Martin:  One of my favorite things about writing a series was that the characters themselves generated plot ideas for later books. One of the themes that developed as the series progressed was that of Kristy's relationship with her father. It was an idea I enjoyed exploring, and when I had the opportunity to write the prequel I realized that this summer would be a charged time for Kristy, and that I could introduce the issues she had with her father here; then they could unfold in the later books. The same applied to Stacey. Her reasons for moving to Stoneybrook had been revealed in later books, but I realized that during this particular summer the reader could actually watch the events take place. The other issues – a first crush, wanting more independence yet still feeling like a kid--are themes that I felt would resonate with most "tween" readers.

Q:
Even though the books have been out of print for ten years there are still some very devoted fans. Surely you must have received a ton of letters about the series over the years. Are there any that stick out in your mind?

Martin: The most memorable are stories of girls who have written to me and told me that I’ve made an impact on their lives, that The Baby-sitters Club books have turned them into readers. Some have also said that the BSC books made them aspire to become writers. I’ve also heard from a lot of the original fans who grew up to become teachers, librarians, editors, journalists, entrepreneurs, etc. To know that this series inspired a generation of readers and writers is very humbling.

Q: There’s been a lot of speculation in the blogosphere about where Claudia, Kristy, Mary Ann, and Stacey would be now, in 2010, had they grown up. Do you have any thoughts on what path each would have taken?

Martin:  I understand the fascination of the older BSC fans who would like to know what happened with the characters when they got older. It’s thrilling to realize that after all these years the fans remain passionate about the books and the characters in The Baby-sitters Club. I can see Kristy running a business--I can also see her being in politics. I think Mary Anne became a teacher. I imagine Stacey went into fashion--not as a designer, but maybe on the business side. And Claudia became an artist. I think fans can fill in for the rest of the characters!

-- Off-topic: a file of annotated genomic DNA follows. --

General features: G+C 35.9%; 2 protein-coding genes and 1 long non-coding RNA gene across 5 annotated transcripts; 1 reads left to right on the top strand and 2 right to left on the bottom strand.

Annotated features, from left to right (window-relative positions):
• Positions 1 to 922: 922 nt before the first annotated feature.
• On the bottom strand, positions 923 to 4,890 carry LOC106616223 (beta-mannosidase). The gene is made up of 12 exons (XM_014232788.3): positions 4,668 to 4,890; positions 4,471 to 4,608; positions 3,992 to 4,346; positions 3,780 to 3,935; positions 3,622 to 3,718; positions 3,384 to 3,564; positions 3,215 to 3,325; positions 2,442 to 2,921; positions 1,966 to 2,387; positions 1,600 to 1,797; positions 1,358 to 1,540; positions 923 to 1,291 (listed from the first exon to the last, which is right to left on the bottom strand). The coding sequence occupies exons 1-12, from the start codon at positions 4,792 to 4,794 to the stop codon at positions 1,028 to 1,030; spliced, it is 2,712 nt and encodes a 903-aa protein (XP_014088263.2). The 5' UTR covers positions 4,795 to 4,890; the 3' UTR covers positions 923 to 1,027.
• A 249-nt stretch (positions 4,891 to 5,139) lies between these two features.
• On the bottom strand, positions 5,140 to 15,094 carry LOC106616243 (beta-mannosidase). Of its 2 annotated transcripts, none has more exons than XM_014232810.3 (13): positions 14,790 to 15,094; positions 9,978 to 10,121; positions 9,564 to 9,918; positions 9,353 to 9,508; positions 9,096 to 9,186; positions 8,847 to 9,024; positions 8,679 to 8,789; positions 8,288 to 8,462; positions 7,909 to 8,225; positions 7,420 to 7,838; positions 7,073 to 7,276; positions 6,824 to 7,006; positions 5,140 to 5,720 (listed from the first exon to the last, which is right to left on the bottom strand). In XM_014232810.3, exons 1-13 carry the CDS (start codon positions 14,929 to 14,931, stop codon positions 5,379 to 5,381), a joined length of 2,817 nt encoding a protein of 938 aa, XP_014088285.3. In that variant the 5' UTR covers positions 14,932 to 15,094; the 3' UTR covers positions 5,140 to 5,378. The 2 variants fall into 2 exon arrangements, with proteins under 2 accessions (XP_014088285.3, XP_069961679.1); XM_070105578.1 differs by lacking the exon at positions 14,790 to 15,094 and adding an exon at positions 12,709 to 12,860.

From School Library Journal

Grade 4-6 Seventh-grader Kristy Thomas organizes her friends into a baby-sitters club. In the course of the operation of the club, Kristy comes to terms with her mother's engagement, Stacey confides to her new friends that she has diabetes, Claudia learns to tolerate and even appreciate her gifted older sister, and Mary Anne makes some compromises with her over-protective father. All of the elements of concern to pre-teen girls (wearing the ``in'' clothes, keeping friendships stable, coping with family stresses, and trying to grow up) are here, tied to the almost universal experience of baby-sitting. Characters are not drawn with great depth, but the action is on target. A pleasant offering that will find a ready audience. Candy Colborn, Cottonwood Creek Elementary School, Englewood, Colo.
Copyright 1987 Reed Business Information, Inc. --This text refers to an out of print or unavailable edition of this title.

More About the Author

Ann M. Martin is the bestselling author of the momentous series The Baby-sitters Club, as well as the Main Street series. Her other acclaimed novels include "A Dog's Life," "Belle Teal," "Here Today," and the Newbery Honor Book "A Corner of the Universe." She lives in upstate New York. For more information, visit www.scholastic.com/bsc.

Customer Reviews

This is the first book in the Baby-Sitters Club series.
mariana81
Kristy Thomas has a great idea for a club - a babysitters club, where clients can phone up and reach four babysitters.
Cozy Mystery Reader
If you ever read this book you will fall in love with the book because it is a very funny and inspirational book.
Abigail

Most Helpful Customer Reviews

88 of 92 people found the following review helpful By Tiffany on April 8, 2006
Format: Paperback
You are complaining that the books are too "nice". There's no sex, drugs, drinking, etc. They're 13!!!! And I was 8 when I started reading the BSC. Why on earth would any responsible author write a series for young girls and fill it with stuff like that. This is FICTION (yeah, look it up). An escape from reality. You want sex, drugs, drinking, turn on the TV or something. The BSC was a GREAT series. I read it for years, well into my early teens, and I recommend it to any young girl. This was the series that spawned my love of reading.
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23 of 26 people found the following review helpful A Kid's Review on February 27, 2006
Format: Paperback
Hey, Um, you, who was talking about how you hate these books now, some people may agree with you or agree with me, but Ann Martin can't write about Claudia ,or whoever, having sex!

I mean, yeah, some stuff doens't seem real, but these were the late 80's early 90's, M.A has a boyfriend in the later stuff, I mean, but sex?

That would ruin the meaning of these books, they are supposed to be FUN, HAPPY, and some kids around 9 read these books too, I don't think they're parents would be happy having their 9yr old reading about a 13yr old having sex!!

So, Don't blame Martin, you can write your own books about people having sex, ok?
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24 of 28 people found the following review helpful By E. R. Bird HALL OF FAMETOP 500 REVIEWER on March 10, 2006